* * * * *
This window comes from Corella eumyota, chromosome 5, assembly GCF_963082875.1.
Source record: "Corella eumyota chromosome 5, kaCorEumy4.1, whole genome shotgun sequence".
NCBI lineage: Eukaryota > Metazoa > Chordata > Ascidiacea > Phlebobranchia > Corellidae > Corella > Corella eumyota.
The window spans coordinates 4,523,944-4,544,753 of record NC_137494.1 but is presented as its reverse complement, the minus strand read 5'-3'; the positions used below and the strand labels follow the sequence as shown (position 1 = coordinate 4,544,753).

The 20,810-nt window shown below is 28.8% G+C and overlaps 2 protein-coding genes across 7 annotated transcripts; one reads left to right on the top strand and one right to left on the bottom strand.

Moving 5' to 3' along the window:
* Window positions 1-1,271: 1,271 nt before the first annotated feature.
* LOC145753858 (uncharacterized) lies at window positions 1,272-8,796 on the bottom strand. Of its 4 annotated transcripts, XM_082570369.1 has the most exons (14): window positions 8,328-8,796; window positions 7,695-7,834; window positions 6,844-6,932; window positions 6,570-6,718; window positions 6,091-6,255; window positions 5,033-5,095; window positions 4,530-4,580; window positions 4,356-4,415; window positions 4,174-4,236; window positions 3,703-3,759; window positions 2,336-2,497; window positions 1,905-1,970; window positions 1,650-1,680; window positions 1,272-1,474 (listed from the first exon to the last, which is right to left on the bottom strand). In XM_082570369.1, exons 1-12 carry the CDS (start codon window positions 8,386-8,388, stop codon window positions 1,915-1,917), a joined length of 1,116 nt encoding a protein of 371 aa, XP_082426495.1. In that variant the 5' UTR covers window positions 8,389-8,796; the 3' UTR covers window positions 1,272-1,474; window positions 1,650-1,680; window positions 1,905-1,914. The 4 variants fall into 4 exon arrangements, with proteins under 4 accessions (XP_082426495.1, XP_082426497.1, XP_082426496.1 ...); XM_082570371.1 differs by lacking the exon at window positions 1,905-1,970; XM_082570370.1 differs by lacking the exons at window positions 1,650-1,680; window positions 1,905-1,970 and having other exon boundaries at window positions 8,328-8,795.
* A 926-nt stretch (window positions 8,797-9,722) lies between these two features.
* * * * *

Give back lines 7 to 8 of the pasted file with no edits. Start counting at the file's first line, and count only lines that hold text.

* Window positions 1-1,271: 1,271 nt before the first annotated feature.
* LOC145753858 (uncharacterized) lies at window positions 1,272-8,796 on the bottom strand. Of its 4 annotated transcripts, XM_082570369.1 has the most exons (14): window positions 8,328-8,796; window positions 7,695-7,834; window positions 6,844-6,932; window positions 6,570-6,718; window positions 6,091-6,255; window positions 5,033-5,095; window positions 4,530-4,580; window positions 4,356-4,415; window positions 4,174-4,236; window positions 3,703-3,759; window positions 2,336-2,497; window positions 1,905-1,970; window positions 1,650-1,680; window positions 1,272-1,474 (listed from the first exon to the last, which is right to left on the bottom strand). In XM_082570369.1, exons 1-12 carry the CDS (start codon window positions 8,386-8,388, stop codon window positions 1,915-1,917), a joined length of 1,116 nt encoding a protein of 371 aa, XP_082426495.1. In that variant the 5' UTR covers window positions 8,389-8,796; the 3' UTR covers window positions 1,272-1,474; window positions 1,650-1,680; window positions 1,905-1,914. The 4 variants fall into 4 exon arrangements, with proteins under 4 accessions (XP_082426495.1, XP_082426497.1, XP_082426496.1 ...); XM_082570371.1 differs by lacking the exon at window positions 1,905-1,970; XM_082570370.1 differs by lacking the exons at window positions 1,650-1,680; window positions 1,905-1,970 and having other exon boundaries at window positions 8,328-8,795.